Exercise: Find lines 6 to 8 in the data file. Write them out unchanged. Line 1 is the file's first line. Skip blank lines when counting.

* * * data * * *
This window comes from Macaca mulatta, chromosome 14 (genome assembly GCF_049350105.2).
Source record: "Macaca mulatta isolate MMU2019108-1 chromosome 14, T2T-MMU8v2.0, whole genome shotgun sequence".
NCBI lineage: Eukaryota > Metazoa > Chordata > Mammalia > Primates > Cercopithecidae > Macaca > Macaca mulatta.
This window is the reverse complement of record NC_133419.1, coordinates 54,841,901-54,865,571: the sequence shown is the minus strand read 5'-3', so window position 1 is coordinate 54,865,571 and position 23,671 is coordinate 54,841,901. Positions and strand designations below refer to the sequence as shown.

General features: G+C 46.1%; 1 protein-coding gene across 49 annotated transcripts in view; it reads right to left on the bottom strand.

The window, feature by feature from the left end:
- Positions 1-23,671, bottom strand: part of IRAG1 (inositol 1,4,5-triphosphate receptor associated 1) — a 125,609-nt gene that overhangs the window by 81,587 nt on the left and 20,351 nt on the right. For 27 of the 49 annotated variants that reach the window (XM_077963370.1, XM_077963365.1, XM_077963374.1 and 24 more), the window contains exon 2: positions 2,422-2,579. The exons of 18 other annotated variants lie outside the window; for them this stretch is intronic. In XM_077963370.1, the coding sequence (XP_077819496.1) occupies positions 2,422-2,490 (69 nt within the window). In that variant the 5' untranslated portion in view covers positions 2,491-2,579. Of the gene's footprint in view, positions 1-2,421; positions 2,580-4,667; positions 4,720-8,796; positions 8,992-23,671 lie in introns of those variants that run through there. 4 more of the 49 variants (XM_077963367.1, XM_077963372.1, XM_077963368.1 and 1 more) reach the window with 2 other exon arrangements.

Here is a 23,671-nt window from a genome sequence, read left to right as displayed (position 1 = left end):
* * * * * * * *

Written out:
The window, feature by feature from the left end:
- Positions 1-23,671, bottom strand: part of IRAG1 (inositol 1,4,5-triphosphate receptor associated 1) — a 125,609-nt gene that overhangs the window by 81,587 nt on the left and 20,351 nt on the right. For 27 of the 49 annotated variants that reach the window (XM_077963370.1, XM_077963365.1, XM_077963374.1 and 24 more), the window contains exon 2: positions 2,422-2,579. The exons of 18 other annotated variants lie outside the window; for them this stretch is intronic. In XM_077963370.1, the coding sequence (XP_077819496.1) occupies positions 2,422-2,490 (69 nt within the window). In that variant the 5' untranslated portion in view covers positions 2,491-2,579. Of the gene's footprint in view, positions 1-2,421; positions 2,580-4,667; positions 4,720-8,796; positions 8,992-23,671 lie in introns of those variants that run through there. 4 more of the 49 variants (XM_077963367.1, XM_077963372.1, XM_077963368.1 and 1 more) reach the window with 2 other exon arrangements.

Here is a 23,671-nt window from a genome sequence, read left to right as displayed (position 1 = left end):